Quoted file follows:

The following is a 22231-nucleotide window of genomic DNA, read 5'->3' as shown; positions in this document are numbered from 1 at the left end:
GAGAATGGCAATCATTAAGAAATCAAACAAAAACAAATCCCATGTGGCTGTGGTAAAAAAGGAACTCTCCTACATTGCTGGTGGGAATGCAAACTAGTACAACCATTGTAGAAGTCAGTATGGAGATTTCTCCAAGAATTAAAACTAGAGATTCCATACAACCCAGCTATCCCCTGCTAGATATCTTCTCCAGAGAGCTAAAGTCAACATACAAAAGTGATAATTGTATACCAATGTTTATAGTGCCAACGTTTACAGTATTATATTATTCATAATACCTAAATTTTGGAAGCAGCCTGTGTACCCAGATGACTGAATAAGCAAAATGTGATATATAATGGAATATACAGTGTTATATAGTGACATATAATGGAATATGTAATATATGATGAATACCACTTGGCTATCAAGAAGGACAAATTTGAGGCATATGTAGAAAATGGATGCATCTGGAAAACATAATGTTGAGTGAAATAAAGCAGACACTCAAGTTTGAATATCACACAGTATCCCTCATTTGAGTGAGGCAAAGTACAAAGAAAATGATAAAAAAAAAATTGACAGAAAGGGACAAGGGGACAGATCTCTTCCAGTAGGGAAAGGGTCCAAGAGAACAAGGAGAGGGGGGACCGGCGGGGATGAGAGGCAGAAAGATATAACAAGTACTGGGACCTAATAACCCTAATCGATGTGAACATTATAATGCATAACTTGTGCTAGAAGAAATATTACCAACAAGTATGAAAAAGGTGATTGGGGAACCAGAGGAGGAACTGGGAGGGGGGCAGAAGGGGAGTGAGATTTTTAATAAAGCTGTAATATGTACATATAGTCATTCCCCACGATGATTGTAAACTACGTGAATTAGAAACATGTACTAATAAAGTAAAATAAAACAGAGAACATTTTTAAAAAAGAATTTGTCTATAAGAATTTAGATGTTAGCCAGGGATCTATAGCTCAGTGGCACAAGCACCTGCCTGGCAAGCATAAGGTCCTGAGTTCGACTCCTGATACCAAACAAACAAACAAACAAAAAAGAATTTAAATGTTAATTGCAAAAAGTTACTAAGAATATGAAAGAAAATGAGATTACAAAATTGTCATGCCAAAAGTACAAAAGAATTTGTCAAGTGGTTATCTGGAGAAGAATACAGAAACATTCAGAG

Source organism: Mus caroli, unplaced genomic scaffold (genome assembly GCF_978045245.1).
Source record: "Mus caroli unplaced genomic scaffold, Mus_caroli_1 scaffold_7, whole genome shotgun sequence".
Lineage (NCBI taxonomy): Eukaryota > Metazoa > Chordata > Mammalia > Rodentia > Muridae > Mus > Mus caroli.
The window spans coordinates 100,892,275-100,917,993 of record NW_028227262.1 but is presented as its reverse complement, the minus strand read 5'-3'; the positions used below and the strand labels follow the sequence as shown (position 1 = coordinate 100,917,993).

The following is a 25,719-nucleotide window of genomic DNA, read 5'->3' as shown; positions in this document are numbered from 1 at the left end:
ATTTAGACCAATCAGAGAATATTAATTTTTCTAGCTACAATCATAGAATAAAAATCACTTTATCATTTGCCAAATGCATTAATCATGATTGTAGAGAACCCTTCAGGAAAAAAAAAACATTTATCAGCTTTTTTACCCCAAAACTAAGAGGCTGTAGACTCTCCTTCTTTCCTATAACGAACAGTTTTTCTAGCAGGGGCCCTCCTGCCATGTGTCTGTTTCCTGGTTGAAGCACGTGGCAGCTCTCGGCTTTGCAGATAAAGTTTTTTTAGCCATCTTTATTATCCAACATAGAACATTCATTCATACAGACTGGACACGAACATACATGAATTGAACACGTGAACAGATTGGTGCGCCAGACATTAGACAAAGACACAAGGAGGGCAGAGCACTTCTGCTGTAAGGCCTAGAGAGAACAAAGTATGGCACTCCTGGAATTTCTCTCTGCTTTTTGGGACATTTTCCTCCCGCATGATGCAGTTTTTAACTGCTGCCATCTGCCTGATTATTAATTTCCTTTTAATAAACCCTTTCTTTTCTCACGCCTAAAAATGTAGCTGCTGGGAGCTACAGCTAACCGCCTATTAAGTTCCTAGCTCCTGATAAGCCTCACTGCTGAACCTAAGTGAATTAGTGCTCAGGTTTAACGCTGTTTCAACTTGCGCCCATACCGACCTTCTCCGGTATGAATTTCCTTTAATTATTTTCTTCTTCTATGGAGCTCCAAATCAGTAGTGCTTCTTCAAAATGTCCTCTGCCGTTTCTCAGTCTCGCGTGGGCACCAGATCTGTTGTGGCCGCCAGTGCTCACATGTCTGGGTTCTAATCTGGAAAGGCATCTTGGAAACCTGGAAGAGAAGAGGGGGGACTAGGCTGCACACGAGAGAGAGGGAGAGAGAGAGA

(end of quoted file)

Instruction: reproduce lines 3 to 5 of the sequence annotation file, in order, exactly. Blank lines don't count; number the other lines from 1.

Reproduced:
Source organism: Mus caroli, unplaced genomic scaffold (genome assembly GCF_978045245.1).
Source record: "Mus caroli unplaced genomic scaffold, Mus_caroli_1 scaffold_7, whole genome shotgun sequence".
Lineage (NCBI taxonomy): Eukaryota > Metazoa > Chordata > Mammalia > Rodentia > Muridae > Mus > Mus caroli.